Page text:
Tuesday, October 21, 2008

Financial Service Companies Need to Prepare for New Regulation

We’re in the midst of a mortgage crisis. Call it a natural extension of capitalism, where greed can inspire unregulated “innovation”. That greed is now coming home to roost.

This problem has many moving pieces and it's difficult to describe in an elevator pitch. By the actions of our leaders and bankers, mortgage lenders were inspired to write dubious mortgages, and the US population was encouraged to apply for them. At first, these unchecked mortgages lead to more free cash, more spending, and a boom in the economy. Unfortunately, the boom was built on a foundation of quicksand. It forced us to take drastic measures to bring balance back to the system. The $700 billion bill already passed is an example to those measures. Hopefully for our government, we won’t need too many more balancing measures.

So where do we go from here? The experts say that the best-case scenario would be for the world economy to do well - unemployment stays low, personal income keeps pace with inflation and real estate prices find a bottom. I'm optimistic that we'll see that day soon. Many of the experts aren't so sure.

One thing that history teaches us is that regulatory oversight is bound to get stiffer after this fiasco. We had similar “innovations” in capitalism with the savings and loan scandal, the artificial dot-com boom, Enron, Tyco and WorldCom. Those scandals where followed up by new worldwide regulations like Sarbanes-Oxley, Bill 198 (Canada), JSOX (Japan) and Deutscher Corporate Governance Kodex (Germany) to name just a few. These laws tightened oversight of the accounting industry and toughen corporate disclosure rules. They also moved to make the leaders of corporations more personally liable for reporting irregularities.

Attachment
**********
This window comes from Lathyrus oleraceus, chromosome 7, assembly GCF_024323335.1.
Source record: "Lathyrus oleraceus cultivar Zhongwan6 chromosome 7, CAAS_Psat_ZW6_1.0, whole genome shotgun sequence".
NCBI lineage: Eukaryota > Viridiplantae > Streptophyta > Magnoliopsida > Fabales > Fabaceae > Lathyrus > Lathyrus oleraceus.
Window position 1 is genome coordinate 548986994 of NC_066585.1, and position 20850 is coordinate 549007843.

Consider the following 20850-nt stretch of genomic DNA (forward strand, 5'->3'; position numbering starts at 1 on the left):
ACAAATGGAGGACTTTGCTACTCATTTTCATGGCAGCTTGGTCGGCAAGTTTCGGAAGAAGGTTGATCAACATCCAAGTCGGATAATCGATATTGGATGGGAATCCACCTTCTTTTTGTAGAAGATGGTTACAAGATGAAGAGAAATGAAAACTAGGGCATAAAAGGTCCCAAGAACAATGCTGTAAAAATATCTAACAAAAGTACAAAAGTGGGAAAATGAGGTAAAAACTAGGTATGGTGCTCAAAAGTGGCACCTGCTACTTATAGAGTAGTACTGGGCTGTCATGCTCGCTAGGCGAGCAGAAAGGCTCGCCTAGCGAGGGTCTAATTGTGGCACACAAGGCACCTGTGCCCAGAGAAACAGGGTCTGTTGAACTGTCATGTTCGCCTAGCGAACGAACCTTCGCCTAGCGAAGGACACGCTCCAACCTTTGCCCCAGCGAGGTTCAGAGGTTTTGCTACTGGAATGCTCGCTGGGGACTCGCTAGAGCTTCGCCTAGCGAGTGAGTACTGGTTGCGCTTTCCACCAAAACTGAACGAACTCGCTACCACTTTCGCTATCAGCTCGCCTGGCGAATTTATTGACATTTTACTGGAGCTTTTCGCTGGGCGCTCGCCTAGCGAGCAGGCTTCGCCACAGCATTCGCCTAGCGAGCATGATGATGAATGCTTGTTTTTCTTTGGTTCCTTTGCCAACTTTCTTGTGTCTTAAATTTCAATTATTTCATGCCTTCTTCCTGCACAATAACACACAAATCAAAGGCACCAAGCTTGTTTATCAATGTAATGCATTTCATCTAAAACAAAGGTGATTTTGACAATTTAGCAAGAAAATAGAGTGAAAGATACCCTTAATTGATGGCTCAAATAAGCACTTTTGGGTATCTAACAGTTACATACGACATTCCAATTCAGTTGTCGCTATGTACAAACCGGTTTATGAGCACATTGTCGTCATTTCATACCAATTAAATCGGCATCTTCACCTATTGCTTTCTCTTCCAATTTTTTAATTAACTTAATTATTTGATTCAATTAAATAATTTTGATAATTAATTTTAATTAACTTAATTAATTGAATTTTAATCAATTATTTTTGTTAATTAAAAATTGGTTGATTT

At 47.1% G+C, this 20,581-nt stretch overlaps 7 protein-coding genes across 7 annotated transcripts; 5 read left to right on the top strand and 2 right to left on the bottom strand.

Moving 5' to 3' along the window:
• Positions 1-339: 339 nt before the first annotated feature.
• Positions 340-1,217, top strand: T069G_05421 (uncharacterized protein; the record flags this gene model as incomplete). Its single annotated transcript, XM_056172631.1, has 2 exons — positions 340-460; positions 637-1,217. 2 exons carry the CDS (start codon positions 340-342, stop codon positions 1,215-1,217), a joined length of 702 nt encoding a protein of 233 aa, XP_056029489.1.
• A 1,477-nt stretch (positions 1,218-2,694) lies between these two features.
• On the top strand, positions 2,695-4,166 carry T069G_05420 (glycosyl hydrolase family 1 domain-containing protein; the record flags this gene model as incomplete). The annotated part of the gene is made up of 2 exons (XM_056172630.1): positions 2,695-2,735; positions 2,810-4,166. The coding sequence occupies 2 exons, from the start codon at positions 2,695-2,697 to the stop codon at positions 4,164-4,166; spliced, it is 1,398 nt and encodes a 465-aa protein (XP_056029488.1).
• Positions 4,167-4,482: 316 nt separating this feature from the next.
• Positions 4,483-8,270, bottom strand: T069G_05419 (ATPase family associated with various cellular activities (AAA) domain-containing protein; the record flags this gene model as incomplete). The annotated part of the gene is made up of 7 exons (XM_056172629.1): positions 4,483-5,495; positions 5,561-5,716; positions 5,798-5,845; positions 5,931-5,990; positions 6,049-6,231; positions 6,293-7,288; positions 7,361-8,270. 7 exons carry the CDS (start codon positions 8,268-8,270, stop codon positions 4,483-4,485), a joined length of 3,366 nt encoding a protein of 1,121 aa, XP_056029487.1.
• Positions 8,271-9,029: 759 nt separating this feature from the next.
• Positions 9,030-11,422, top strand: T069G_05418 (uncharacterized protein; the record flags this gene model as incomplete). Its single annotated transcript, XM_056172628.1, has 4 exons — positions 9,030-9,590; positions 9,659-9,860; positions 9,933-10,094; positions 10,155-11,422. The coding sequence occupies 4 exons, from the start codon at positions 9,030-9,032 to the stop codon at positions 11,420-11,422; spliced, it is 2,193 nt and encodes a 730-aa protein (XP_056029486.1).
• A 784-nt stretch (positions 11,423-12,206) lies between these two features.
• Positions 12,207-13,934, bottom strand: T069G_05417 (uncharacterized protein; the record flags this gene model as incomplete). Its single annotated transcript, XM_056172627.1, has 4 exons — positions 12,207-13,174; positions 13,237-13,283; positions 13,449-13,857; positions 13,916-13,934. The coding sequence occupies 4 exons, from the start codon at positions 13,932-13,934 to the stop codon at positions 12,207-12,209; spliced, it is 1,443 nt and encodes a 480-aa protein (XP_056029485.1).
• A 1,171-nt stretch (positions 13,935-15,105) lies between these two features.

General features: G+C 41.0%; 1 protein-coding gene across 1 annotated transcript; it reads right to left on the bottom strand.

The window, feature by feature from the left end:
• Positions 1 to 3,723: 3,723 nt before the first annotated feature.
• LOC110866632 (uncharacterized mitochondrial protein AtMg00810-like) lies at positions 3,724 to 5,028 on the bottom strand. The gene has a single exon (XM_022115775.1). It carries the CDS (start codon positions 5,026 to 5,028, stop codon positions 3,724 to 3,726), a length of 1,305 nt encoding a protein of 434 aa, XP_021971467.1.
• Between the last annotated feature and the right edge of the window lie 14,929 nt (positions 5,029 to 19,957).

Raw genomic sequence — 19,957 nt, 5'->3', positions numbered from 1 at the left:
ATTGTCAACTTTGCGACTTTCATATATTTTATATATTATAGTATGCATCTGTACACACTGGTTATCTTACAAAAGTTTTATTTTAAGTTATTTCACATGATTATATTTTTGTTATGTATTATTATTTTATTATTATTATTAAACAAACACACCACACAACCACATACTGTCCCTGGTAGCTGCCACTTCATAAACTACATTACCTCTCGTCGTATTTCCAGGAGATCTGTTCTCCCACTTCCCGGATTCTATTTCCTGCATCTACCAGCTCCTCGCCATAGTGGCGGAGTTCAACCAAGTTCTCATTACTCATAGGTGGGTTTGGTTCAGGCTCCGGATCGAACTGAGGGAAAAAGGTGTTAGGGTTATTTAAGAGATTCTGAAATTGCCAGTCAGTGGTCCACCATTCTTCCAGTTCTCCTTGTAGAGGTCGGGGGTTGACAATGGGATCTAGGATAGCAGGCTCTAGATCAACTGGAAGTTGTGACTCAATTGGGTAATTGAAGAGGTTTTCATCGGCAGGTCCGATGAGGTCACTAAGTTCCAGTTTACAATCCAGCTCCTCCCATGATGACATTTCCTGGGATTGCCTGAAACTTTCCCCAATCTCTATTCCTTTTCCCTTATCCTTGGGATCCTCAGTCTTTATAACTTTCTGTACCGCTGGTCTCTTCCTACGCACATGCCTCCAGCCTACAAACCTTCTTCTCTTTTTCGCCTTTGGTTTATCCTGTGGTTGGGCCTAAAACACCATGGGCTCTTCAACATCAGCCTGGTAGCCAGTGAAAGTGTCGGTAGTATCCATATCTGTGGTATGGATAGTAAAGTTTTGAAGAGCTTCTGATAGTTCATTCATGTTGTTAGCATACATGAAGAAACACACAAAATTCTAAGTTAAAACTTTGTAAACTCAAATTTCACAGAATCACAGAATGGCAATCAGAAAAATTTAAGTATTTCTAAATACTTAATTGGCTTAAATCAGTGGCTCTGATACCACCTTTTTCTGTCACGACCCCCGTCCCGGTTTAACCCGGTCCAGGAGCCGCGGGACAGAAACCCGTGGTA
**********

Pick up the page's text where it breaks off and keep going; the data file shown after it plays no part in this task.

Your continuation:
The same should be true after the mortgage crisis. The types of loans that have brought us to this situation may only exist in tightly regulated form in the future. In the coming months, we should see a renewed emphasis on detecting fraud at every step of the process. For the financial services industry especially, it will be more important than ever to have good clean data, accurate business intelligence and holistic data governance to achieve the regulations to come.